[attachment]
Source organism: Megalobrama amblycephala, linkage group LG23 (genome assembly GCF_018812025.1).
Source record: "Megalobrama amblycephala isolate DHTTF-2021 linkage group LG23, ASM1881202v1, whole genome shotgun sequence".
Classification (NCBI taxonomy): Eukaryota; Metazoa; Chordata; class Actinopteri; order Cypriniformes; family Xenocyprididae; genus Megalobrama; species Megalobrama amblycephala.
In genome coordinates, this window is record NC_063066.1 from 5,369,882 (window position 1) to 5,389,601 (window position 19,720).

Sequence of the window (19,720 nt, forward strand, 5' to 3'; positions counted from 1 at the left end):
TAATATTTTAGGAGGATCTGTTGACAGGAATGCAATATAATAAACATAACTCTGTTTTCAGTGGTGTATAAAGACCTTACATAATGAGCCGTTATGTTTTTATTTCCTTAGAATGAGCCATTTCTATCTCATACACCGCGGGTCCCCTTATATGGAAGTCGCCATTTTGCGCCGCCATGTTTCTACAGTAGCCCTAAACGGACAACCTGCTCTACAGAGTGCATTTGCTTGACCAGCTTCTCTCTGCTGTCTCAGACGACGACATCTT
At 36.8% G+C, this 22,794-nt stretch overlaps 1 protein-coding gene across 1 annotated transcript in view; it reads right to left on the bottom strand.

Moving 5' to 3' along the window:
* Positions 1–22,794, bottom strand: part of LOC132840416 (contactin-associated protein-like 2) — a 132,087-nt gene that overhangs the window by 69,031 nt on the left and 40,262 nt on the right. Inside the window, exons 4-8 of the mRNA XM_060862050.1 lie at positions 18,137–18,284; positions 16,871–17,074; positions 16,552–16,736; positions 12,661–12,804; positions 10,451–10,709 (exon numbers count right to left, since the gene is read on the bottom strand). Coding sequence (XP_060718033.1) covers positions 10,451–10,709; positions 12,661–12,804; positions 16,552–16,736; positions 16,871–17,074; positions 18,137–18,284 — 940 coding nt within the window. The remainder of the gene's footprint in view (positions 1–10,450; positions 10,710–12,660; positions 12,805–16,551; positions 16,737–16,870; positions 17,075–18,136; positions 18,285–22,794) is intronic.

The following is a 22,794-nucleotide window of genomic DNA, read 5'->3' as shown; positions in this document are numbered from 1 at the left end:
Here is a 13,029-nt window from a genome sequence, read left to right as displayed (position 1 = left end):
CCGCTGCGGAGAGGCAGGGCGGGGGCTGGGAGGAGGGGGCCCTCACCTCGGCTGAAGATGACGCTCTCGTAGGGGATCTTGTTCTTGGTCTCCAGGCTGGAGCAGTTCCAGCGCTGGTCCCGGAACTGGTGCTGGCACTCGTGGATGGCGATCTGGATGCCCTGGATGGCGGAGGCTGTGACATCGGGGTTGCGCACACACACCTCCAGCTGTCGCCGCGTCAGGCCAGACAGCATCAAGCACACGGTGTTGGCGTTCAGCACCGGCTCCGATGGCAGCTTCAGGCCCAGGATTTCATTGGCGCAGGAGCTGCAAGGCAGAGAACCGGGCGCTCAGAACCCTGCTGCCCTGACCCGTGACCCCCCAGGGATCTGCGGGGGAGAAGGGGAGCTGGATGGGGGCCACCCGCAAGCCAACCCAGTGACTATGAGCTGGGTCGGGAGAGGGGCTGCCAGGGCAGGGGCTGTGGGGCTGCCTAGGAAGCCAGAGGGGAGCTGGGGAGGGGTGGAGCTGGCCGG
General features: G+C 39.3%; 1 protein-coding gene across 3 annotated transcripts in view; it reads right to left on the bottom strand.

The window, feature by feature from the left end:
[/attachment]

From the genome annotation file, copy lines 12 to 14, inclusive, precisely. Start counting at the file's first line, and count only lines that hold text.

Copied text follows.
CCGCTGCGGAGAGGCAGGGCGGGGGCTGGGAGGAGGGGGCCCTCACCTCGGCTGAAGATGACGCTCTCGTAGGGGATCTTGTTCTTGGTCTCCAGGCTGGAGCAGTTCCAGCGCTGGTCCCGGAACTGGTGCTGGCACTCGTGGATGGCGATCTGGATGCCCTGGATGGCGGAGGCTGTGACATCGGGGTTGCGCACACACACCTCCAGCTGTCGCCGCGTCAGGCCAGACAGCATCAAGCACACGGTGTTGGCGTTCAGCACCGGCTCCGATGGCAGCTTCAGGCCCAGGATTTCATTGGCGCAGGAGCTGCAAGGCAGAGAACCGGGCGCTCAGAACCCTGCTGCCCTGACCCGTGACCCCCCAGGGATCTGCGGGGGAGAAGGGGAGCTGGATGGGGGCCACCCGCAAGCCAACCCAGTGACTATGAGCTGGGTCGGGAGAGGGGCTGCCAGGGCAGGGGCTGTGGGGCTGCCTAGGAAGCCAGAGGGGAGCTGGGGAGGGGTGGAGCTGGCCGG
General features: G+C 39.3%; 1 protein-coding gene across 3 annotated transcripts in view; it reads right to left on the bottom strand.

The window, feature by feature from the left end: